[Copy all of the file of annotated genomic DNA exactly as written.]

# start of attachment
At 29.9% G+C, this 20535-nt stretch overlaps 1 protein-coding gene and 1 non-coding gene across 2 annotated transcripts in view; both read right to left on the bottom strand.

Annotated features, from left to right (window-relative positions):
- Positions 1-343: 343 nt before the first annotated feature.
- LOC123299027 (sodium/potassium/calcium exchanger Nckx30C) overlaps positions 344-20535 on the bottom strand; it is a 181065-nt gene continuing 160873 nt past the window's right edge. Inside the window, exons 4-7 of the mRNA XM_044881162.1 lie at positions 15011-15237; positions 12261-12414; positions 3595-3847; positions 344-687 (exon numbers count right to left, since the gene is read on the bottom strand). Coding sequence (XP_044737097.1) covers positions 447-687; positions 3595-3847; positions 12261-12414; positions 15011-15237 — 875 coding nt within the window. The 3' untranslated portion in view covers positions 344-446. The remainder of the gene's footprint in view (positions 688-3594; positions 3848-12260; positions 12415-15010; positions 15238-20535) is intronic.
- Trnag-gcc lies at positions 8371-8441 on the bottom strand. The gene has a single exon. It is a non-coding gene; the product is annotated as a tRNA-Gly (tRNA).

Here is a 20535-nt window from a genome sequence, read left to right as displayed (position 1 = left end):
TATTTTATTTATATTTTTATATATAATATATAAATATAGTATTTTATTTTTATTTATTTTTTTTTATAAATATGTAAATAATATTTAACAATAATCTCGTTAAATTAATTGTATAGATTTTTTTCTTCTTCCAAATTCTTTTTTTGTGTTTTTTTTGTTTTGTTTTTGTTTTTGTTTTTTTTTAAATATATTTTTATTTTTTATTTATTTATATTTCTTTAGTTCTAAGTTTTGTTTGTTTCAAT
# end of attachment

At 29.9% G+C, this 20535-nt stretch overlaps 1 protein-coding gene and 1 non-coding gene across 2 annotated transcripts in view; both read right to left on the bottom strand.

Annotated features, from left to right (window-relative positions):
- Positions 1-343: 343 nt before the first annotated feature.
- LOC123299027 (sodium/potassium/calcium exchanger Nckx30C) overlaps positions 344-20535 on the bottom strand; it is a 181065-nt gene continuing 160873 nt past the window's right edge. Inside the window, exons 4-7 of the mRNA XM_044881162.1 lie at positions 15011-15237; positions 12261-12414; positions 3595-3847; positions 344-687 (exon numbers count right to left, since the gene is read on the bottom strand). Coding sequence (XP_044737097.1) covers positions 447-687; positions 3595-3847; positions 12261-12414; positions 15011-15237 — 875 coding nt within the window. The 3' untranslated portion in view covers positions 344-446. The remainder of the gene's footprint in view (positions 688-3594; positions 3848-12260; positions 12415-15010; positions 15238-20535) is intronic.
- Trnag-gcc lies at positions 8371-8441 on the bottom strand. The gene has a single exon. It is a non-coding gene; the product is annotated as a tRNA-Gly (tRNA).

Here is a 20535-nt window from a genome sequence, read left to right as displayed (position 1 = left end):
TATTTTATTTATATTTTTATATATAATATATAAATATAGTATTTTATTTTTATTTATTTTTTTTTATAAATATGTAAATAATATTTAACAATAATCTCGTTAAATTAATTGTATAGATTTTTTTCTTCTTCCAAATTCTTTTTTTGTGTTTTTTTTGTTTTGTTTTTGTTTTTGTTTTTTTTTAAATATATTTTTATTTTTTATTTATTTATATTTCTTTAGTTCTAAGTTTTGTTTGTTTCAAT